Quantum Information, Computation and Communication
Quantum physics allows entirely new forms of computation and cryptography, which could perform tasks currently impossible on classical devices, leading to an explosion of new algorithms, communications protocols and suggestions for physical implementations of all these ideas. As a result, quantum information has made the transition from an exotic research topic to part of mainstream undergraduate courses in physics. Based on years of teaching experience, this textbook builds from simple fundamental concepts to cover the essentials of the field. Aimed at physics undergraduate students with a basic background in quantum mechanics, it guides readers through theory and experiment, introducing all the central concepts without getting caught up in details. Worked examples and exercises make this useful as a self-study text for those who want a brief introduction before starting on more advanced books. Solutions are available online at www.cambridge.org/9781107014466.
- Electronic book text
- 26 Jul 2012
- CAMBRIDGE UNIVERSITY PRESS
- Cambridge University Press (Virtual Publishing)
- Cambridge, United Kingdom
- 38 b/w illus. 90 exercises
Table of contents
Part I. Quantum Information: 1. Quantum bits and quantum gates; 2. An atom in a laser field; 3. Spins in magnetic fields; 4. Photon techniques; 5. Two qubits and beyond; 6. Measurement and entanglement; Part II. Quantum Computation: 7. Principles of quantum computing; 8. Elementary quantum algorithms; 9. More advanced quantum algorithms; 10. Trapped atoms and ions; 11. Nuclear magnetic resonance; 12. Large scale quantum computers; Part III. Quantum Communication: 13. Basics of information theory; 14. Quantum information; 15. Quantum communication; 16. Testing EPR; 17. Quantum cryptography; Appendixes; References; Index.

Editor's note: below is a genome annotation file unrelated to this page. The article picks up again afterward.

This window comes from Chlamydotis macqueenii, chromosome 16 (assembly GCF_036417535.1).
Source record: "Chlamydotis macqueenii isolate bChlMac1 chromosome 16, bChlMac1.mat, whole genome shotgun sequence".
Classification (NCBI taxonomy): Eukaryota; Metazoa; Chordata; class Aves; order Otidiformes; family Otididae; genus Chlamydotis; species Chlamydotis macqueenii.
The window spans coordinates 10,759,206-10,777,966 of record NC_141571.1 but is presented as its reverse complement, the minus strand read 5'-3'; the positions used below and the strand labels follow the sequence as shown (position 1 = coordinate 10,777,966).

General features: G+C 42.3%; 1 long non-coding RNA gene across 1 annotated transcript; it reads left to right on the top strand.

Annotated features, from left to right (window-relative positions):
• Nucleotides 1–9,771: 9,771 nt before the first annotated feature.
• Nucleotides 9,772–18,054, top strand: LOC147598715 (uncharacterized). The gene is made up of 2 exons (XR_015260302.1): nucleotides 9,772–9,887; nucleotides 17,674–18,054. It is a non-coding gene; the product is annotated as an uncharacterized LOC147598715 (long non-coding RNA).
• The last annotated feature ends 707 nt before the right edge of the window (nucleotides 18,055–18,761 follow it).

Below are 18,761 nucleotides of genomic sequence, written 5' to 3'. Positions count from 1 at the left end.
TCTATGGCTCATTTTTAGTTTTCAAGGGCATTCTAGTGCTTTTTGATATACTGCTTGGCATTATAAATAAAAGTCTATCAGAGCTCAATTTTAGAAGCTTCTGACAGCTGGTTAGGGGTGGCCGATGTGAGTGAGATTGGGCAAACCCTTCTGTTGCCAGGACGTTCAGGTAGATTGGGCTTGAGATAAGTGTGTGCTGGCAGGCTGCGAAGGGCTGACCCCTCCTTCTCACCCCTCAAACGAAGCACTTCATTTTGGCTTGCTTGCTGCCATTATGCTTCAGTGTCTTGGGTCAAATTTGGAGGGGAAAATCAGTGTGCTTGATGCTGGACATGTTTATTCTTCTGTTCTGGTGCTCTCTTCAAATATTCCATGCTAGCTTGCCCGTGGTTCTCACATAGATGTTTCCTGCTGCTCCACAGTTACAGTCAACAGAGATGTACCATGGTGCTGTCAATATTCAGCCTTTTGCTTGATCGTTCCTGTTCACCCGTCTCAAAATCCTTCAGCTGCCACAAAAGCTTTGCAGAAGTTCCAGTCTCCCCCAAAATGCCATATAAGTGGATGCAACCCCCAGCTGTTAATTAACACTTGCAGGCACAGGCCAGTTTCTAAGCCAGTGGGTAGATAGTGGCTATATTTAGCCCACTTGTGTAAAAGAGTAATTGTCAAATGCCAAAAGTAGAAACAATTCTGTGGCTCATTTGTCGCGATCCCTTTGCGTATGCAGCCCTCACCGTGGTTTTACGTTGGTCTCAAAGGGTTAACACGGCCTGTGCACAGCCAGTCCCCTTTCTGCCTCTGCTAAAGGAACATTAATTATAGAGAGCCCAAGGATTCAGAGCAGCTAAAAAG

'Each chapter is clearly written and provides exercises and suggestions for further reading. It is an excellent guide for anyone studying the challenging area of quantum computing.' Mircea Dragoman, Optics and Photonics News (osa-opn.org) '... newcomers will enjoy that each chapter ends with a section suggesting further reading for each topic and a few exercises. A nice feature is that it makes many references to common experimental techniques, from which a theoretician may profit. It is recommendable as a first overview to students and scientists with a little background in quantum mechanics.' Zentralblatt MATH
About Prof. Jonathan A. Jones
Jonathan A. Jones is a Professor of Physics at the University of Oxford, where he lectures on quantum information. His main research interest is in NMR implementations of quantum information processing. Dieter Jaksch is a Professor of Physics at the University of Oxford, where he lectures on quantum information. His main research interest is the theory of ultracold atomic gases, with a focus on their potential applications in quantum information processing.